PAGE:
THE DUTCH ARTIST Bas Jan Ader arrived in California in the late 1960s, created a small, potent body of lyric artworks, and then was lost at sea in 1975. He has received increasing attention in recent years, yet he remains a mystery. Rene Daalder’s documentary, Here Is Always Somewhere Else: The Disappearance of Bas Jan Ader (2007), is a useful if pedestrian addition to the spate of exhibitions and publications honoring the artist, and its flaws highlight why we may never come close to understanding Ader’s fateful decision to sail across the Atlantic in the Ocean Wave (a twelve-and-a-half-foot

  • Kay Hassan

    Johannesburg-based artist Kay Hassan’s New York solo debut may have signaled a departure to viewers familiar with his large-scale figu- rative collages, composed of torn billboard advertisements, his found- object sculptures, and his room-size installations, one of which re-creates a miner’s shabby living quarters. Those works have received significant attention from museum curators in Europe and South Africa (a midcareer survey was recently held at the Johannesburg Art Gallery), and have also been included in prominent exhibitions of contemporary African art that have toured the United States.

  • interviews November 27, 2008

    William Chapman Sharpe

    William Chapman Sharpe, professor of English at Barnard College in New York City, is the author of Unreal Cities (1990) and coeditor of Visions of the Modern City (1983). His new book, New York Nocturne (2008), examines images of the city after dark in literature, painting, and photography from 1850 to 1950.

    I’VE SPENT MY ENTIRE PROFESSIONAL LIFE engaged with the modern city’s representation in art and literature. Unreal Cities discussed poetry about the metropolis by Wordsworth, Whitman, Baudelaire, T. S. Eliot, William Carlos Williams, and others. I’ve always straddled the Atlantic, surveying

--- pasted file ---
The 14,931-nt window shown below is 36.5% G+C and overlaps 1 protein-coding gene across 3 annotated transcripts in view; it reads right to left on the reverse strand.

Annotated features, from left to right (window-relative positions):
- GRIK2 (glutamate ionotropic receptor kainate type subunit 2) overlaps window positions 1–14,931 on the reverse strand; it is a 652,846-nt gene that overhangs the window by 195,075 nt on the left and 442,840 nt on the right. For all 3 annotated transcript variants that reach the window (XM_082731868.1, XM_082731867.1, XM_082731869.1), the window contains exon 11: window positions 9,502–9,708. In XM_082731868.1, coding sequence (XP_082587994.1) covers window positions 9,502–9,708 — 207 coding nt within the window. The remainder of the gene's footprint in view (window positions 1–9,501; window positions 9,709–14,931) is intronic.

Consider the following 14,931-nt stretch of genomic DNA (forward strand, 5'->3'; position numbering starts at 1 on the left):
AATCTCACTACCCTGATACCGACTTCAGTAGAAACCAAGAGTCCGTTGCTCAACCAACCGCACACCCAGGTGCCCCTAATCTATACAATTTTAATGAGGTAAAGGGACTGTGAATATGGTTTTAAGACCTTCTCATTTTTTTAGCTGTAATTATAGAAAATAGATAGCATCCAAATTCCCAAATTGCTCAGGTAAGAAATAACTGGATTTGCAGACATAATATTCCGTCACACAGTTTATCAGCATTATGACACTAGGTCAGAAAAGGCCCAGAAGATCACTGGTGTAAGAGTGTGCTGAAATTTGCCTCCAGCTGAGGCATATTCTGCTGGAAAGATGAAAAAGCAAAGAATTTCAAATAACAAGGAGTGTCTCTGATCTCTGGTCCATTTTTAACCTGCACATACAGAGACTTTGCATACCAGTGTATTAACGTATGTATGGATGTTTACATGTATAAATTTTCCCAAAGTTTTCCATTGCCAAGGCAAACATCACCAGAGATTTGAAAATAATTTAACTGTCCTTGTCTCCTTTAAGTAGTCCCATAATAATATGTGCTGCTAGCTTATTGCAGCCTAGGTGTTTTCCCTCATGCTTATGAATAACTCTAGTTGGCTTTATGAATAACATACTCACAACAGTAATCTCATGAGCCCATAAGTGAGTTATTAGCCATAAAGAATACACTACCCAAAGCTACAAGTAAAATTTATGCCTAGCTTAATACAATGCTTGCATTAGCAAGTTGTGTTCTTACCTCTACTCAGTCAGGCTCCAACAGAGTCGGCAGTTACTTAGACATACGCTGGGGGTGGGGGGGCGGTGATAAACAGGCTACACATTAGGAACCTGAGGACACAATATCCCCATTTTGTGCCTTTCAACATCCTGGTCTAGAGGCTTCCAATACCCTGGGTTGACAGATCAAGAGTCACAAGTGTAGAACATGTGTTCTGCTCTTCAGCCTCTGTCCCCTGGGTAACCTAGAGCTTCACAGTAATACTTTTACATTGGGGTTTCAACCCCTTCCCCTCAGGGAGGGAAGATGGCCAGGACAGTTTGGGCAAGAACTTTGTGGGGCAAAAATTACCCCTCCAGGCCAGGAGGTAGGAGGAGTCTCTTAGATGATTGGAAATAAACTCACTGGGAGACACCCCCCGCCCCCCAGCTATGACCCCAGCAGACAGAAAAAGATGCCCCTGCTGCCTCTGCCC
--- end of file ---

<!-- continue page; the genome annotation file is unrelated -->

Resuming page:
• interviews November 14, 2008

    Michael Wolf

    The Asian- and European-based photographer Michael Wolf is known for his fine-art and editorial photographs depicting rapid growth in Asian cities. A new series of photographs made in Chicago, “Transparent City,” goes on view this week at the Museum of Contemporary Photography in Chicago and is collected in a book just published by Aperture.

    THE EXPERIENCE OF PHOTOGRAPHING in America was not much different from photographing in Asia, really. The challenge was more conceptual: After working so long in Hong Kong and China, I wasn’t sure I was capable of working somewhere else. I feel in tune with

  • film November 14, 2008

    Les Is More

    VIEWERS FAMILIAR WITH FILMMAKER LES BLANK’S extensive catalogue of slice-of-life Americana may be surprised at the opening shots of All in This Tea (2007), which depict street scenes in Hangzhou, China, and women conducting an elaborate tea ceremony. The hourlong film, which was coproduced and codirected by Gina Leibrecht, is Blank’s first feature in a dozen years and also his first shot on digital video. It follows avid tea enthusiast and importer David Lee Hoffman on his quest to acquire the finest teas produced on China’s terraced mountain slopes. Blank, who followed Werner Herzog up and down

  • picks November 09, 2008

    Sharon Core

    What pictorial genre seems to require less interpretive acumen than the painted still life? Accumulations of fruit and fish and fowl are all exquisite surfaces, and invite surface readings. But photographer Sharon Core, after making a reputation with images of her re-creations of Wayne Thiebaud’s dessert tableaux, proves once again with her exhibition “Early American” that profound questions of representation can reside within simple compositions. Core’s muse for this body of work, the early American painter Raphaelle Peale, is smartly chosen. In the past two decades, scholarship about the

  • Joel Sternfeld

    In a passage in his journal dated February 5, 1855, Henry David Thoreau asserted, “In a journal it is important in a few words to describe the weather, or characters of the day, as it affects our feelings. That which was so important at the time cannot be unimportant to remember.” The thirteen large-scale color photographs in this exhibition chronicle the weather and the characters of the day in and around a single meadow in Northampton, Massachusetts, from July 29, 2005, to April 20, 2007. The site, famously depicted in a heroic Thomas Cole landscape that was painted in 1836 and is now in the